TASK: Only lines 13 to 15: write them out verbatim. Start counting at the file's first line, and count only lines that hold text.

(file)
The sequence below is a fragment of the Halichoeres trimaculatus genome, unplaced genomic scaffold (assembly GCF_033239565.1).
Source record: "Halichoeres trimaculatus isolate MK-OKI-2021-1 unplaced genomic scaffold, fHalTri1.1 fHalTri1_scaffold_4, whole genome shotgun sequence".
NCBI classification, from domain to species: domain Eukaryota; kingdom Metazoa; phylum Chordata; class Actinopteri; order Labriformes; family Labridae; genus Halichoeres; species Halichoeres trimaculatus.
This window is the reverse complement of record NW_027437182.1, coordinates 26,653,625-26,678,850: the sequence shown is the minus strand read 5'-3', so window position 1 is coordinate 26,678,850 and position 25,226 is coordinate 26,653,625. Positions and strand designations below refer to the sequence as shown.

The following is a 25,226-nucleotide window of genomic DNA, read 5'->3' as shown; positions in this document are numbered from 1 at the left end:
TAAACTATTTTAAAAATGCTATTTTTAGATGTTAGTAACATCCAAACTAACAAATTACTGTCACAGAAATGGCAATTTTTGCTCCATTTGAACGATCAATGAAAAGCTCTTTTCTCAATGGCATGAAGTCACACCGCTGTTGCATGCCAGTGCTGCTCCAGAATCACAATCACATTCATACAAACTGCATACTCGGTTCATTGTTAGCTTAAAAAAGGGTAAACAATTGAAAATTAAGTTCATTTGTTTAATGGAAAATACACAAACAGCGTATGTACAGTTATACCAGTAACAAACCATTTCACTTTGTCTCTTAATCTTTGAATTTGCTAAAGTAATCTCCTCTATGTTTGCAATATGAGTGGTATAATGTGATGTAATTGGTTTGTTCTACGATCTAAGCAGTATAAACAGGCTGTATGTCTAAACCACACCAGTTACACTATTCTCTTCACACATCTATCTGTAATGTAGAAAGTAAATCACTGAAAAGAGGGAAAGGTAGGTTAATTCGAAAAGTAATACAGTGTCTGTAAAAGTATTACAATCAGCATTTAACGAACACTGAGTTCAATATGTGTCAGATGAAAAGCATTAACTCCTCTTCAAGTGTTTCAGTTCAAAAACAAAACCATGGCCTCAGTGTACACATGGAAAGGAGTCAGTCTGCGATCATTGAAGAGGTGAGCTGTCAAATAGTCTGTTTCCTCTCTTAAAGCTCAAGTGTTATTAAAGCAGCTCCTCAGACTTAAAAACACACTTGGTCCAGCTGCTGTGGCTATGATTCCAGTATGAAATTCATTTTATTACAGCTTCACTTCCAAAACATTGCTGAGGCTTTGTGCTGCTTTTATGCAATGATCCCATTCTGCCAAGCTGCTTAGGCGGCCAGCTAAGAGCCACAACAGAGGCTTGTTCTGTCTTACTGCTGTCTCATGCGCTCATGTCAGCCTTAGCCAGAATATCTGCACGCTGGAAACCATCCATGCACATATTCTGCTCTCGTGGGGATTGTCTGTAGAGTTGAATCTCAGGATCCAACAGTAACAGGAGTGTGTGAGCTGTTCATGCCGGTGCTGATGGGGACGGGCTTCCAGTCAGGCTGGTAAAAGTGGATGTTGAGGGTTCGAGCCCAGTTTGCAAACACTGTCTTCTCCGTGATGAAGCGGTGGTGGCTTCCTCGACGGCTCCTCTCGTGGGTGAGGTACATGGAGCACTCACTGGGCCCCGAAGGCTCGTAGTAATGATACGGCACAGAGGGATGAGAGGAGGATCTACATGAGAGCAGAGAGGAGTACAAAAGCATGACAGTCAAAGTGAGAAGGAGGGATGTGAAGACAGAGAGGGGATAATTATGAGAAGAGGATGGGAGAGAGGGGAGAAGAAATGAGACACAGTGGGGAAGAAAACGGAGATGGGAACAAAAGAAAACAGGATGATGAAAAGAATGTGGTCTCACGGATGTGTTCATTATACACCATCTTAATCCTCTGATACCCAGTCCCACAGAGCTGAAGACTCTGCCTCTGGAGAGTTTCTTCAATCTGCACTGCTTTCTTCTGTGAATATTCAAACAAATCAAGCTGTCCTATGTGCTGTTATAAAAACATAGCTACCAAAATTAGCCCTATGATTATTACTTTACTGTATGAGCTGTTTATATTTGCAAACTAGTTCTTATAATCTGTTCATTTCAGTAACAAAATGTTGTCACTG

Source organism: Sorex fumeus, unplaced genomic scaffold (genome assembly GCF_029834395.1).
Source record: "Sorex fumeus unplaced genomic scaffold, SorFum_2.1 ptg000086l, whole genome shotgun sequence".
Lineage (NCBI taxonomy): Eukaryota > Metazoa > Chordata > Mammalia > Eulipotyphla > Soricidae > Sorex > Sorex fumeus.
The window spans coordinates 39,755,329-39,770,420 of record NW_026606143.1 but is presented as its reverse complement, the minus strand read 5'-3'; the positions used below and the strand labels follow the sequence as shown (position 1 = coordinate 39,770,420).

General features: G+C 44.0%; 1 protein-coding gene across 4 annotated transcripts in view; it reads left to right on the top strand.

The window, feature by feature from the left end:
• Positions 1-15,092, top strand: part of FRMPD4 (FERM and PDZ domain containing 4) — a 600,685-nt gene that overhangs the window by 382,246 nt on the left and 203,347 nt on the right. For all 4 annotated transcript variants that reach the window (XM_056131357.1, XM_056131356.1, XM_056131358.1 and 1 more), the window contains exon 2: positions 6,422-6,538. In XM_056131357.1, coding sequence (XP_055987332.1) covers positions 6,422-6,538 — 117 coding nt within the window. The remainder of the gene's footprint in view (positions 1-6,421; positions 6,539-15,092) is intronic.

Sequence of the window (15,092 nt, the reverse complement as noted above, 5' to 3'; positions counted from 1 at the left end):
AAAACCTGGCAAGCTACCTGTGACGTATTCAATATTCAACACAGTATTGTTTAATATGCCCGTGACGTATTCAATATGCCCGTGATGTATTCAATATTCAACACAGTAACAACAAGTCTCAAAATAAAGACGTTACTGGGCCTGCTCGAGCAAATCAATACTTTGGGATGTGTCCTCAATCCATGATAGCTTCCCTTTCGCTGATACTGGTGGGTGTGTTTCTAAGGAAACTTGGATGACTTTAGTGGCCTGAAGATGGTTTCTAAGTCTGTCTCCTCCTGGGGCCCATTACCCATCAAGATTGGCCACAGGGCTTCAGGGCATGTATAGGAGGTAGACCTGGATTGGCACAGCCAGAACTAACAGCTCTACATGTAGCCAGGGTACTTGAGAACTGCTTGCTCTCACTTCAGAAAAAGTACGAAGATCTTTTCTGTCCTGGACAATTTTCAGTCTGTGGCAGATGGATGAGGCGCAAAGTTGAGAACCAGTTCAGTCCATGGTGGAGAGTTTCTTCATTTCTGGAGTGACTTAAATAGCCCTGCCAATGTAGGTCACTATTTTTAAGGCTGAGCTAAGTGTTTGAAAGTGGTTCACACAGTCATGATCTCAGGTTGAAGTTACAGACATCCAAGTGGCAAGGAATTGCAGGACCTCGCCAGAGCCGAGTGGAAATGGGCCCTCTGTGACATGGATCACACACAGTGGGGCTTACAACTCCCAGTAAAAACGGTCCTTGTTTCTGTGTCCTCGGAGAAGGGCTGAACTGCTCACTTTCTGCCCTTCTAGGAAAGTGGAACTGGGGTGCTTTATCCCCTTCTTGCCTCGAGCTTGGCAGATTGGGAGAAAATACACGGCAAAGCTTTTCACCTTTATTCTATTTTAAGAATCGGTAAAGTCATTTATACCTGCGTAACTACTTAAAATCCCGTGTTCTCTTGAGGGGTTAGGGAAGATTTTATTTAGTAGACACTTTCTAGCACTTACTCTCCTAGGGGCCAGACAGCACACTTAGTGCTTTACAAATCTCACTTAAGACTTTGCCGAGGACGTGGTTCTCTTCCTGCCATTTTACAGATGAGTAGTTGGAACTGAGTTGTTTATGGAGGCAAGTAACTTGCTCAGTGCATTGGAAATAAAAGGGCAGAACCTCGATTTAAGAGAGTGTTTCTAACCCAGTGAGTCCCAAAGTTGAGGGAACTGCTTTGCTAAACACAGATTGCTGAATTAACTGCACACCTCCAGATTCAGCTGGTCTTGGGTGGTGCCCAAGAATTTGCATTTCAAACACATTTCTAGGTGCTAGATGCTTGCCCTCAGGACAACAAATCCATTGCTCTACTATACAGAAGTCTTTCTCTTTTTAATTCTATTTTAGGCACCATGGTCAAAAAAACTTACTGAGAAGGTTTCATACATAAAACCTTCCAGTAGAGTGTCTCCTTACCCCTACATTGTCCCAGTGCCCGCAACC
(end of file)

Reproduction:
• Positions 1-15,092, top strand: part of FRMPD4 (FERM and PDZ domain containing 4) — a 600,685-nt gene that overhangs the window by 382,246 nt on the left and 203,347 nt on the right. For all 4 annotated transcript variants that reach the window (XM_056131357.1, XM_056131356.1, XM_056131358.1 and 1 more), the window contains exon 2: positions 6,422-6,538. In XM_056131357.1, coding sequence (XP_055987332.1) covers positions 6,422-6,538 — 117 coding nt within the window. The remainder of the gene's footprint in view (positions 1-6,421; positions 6,539-15,092) is intronic.

Sequence of the window (15,092 nt, the reverse complement as noted above, 5' to 3'; positions counted from 1 at the left end):
AAAACCTGGCAAGCTACCTGTGACGTATTCAATATTCAACACAGTATTGTTTAATATGCCCGTGACGTATTCAATATGCCCGTGATGTATTCAATATTCAACACAGTAACAACAAGTCTCAAAATAAAGACGTTACTGGGCCTGCTCGAGCAAATCAATACTTTGGGATGTGTCCTCAATCCATGATAGCTTCCCTTTCGCTGATACTGGTGGGTGTGTTTCTAAGGAAACTTGGATGACTTTAGTGGCCTGAAGATGGTTTCTAAGTCTGTCTCCTCCTGGGGCCCATTACCCATCAAGATTGGCCACAGGGCTTCAGGGCATGTATAGGAGGTAGACCTGGATTGGCACAGCCAGAACTAACAGCTCTACATGTAGCCAGGGTACTTGAGAACTGCTTGCTCTCACTTCAGAAAAAGTACGAAGATCTTTTCTGTCCTGGACAATTTTCAGTCTGTGGCAGATGGATGAGGCGCAAAGTTGAGAACCAGTTCAGTCCATGGTGGAGAGTTTCTTCATTTCTGGAGTGACTTAAATAGCCCTGCCAATGTAGGTCACTATTTTTAAGGCTGAGCTAAGTGTTTGAAAGTGGTTCACACAGTCATGATCTCAGGTTGAAGTTACAGACATCCAAGTGGCAAGGAATTGCAGGACCTCGCCAGAGCCGAGTGGAAATGGGCCCTCTGTGACATGGATCACACACAGTGGGGCTTACAACTCCCAGTAAAAACGGTCCTTGTTTCTGTGTCCTCGGAGAAGGGCTGAACTGCTCACTTTCTGCCCTTCTAGGAAAGTGGAACTGGGGTGCTTTATCCCCTTCTTGCCTCGAGCTTGGCAGATTGGGAGAAAATACACGGCAAAGCTTTTCACCTTTATTCTATTTTAAGAATCGGTAAAGTCATTTATACCTGCGTAACTACTTAAAATCCCGTGTTCTCTTGAGGGGTTAGGGAAGATTTTATTTAGTAGACACTTTCTAGCACTTACTCTCCTAGGGGCCAGACAGCACACTTAGTGCTTTACAAATCTCACTTAAGACTTTGCCGAGGACGTGGTTCTCTTCCTGCCATTTTACAGATGAGTAGTTGGAACTGAGTTGTTTATGGAGGCAAGTAACTTGCTCAGTGCATTGGAAATAAAAGGGCAGAACCTCGATTTAAGAGAGTGTTTCTAACCCAGTGAGTCCCAAAGTTGAGGGAACTGCTTTGCTAAACACAGATTGCTGAATTAACTGCACACCTCCAGATTCAGCTGGTCTTGGGTGGTGCCCAAGAATTTGCATTTCAAACACATTTCTAGGTGCTAGATGCTTGCCCTCAGGACAACAAATCCATTGCTCTACTATACAGAAGTCTTTCTCTTTTTAATTCTATTTTAGGCACCATGGTCAAAAAAACTTACTGAGAAGGTTTCATACATAAAACCTTCCAGTAGAGTGTCTCCTTACCCCTACATTGTCCCAGTGCCCGCAACC